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How to Use Publicity to Promote Your Business
A well-managed publicity campaign can bring big benefits at low cost.
If you need a way to promote your small business without spending a fortune, include
publity as one of your marketing tactics. For publicity to work, however, it needs to be done carefully. And if you
want the effects to last, you should strive to become a media source, not just have your business appear as the
subject of a one-time feature.
To Get Started, Here Are Two examples of How To Use
If you are a paint store, you could describe the season’s newest colors and tell people how to spice up their
homes for peanuts by sprinkling the new colors on accent walls, trim, etc., while picking up the new colors in
draperies, pillows and other accent pieces for a totally new look. You could send readers to your website for great
how-to photos and a coupon.
A fashion retail store could describe how runway fashions are being interpreted on Main Street, or by issuing a
press release about five items you absolutely must add to your wardrobe this season. Again drive readers to your
website for mix and match ideas and a special 10 or 20 percent off coupon for people who spend over a certain
Tips to Remember:
Study the publication carefully to understand the types of articles it runs.
Identify a trend related to your expertise and show how it affects the media’s audience.
Develop a list of key tips and ideas that would interest the readers of a newspaper or magazine.
Present your list in a well-written press release with a compelling headline, a powerful lead or first
paragraph, and a summary paragraph that pulls the list together. Limit your press release to one
Make sure the trend or list leaves people wanting more. Drive the readers to your website for more
ideas or suggestions on how to implement them.
Get your message out using publicity
Sending a press release to a specific beat reporter or desk editor.
If you write well, volunteer to write an article as a guest expert.
Create a media kit on your website, just like most corporations do, and include every
press release you issue on your website with the date it was issued.
Send your press releases to PRWeb.com and other online media. But before you send a press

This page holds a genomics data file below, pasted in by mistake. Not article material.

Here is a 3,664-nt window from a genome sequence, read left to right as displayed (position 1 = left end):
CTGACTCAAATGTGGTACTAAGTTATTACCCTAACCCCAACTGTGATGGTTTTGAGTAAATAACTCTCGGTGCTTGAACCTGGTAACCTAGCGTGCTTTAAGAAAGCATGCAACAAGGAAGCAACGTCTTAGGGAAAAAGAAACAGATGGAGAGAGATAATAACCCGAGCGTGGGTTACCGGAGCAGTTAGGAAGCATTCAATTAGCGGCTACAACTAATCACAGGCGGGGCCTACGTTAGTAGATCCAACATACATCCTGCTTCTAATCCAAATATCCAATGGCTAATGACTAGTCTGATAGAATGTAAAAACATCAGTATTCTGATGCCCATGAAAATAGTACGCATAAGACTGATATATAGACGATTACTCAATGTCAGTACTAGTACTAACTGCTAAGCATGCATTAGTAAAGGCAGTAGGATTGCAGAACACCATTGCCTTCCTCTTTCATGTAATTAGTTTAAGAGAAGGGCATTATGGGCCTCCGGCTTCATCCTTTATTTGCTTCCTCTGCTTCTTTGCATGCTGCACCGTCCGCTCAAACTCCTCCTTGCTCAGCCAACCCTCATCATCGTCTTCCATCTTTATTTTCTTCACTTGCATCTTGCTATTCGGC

release, check to see if the Publication issues submission guidelines. Make sure your release complies.
Nurture Your Media Contacts
Keep in mind that reporters and editors are very busy people. Do everything you can to make
their lives easier. If you are suggesting a trend piece, consider other experts or trade associations they
should also interview to flesh out the story. Include the names, phone numbers and email addresses of your
contacts to make it easy for them to reach people who can provide additional information and great quotes on the
topic you are suggesting.
Make sure you get their name and title right before contacting them. Avoid the crunch times
leading up to their deadlines. As a marketing consultant working with a client, I like to send an intriguing
press release or media kit first, and follow up with a brief, well-timed phone call to see if they need any
other information. Always make sure you are available after you send your release and get back to the reporter
as quickly as possible, when contacted, to answer their questions.
Money Can't Buy Media
Media coverage is so valuable because there is no amount you can pay to guarantee a
story. It has to be compelling, fresh and timely. Your story could be great but not get covered because the
Paper carried a similar piece last month. Or it might have a wonderful angle, but it arrived the same day as
the plane crash that half the news room was pressed into covering.
Think of your planning for publicity as a long-term strategy. You are building a relationship
with the media that may not pay off every time you send a release, but that will reap benefits longer-term in
the way your company is perceived by the editorial staff and their readers.
So take the time to identify a number of potential newsworthy items geared around your other
marketing strategies. Issue press releases regularly to gain publicity, but make sure each one is worthy of the
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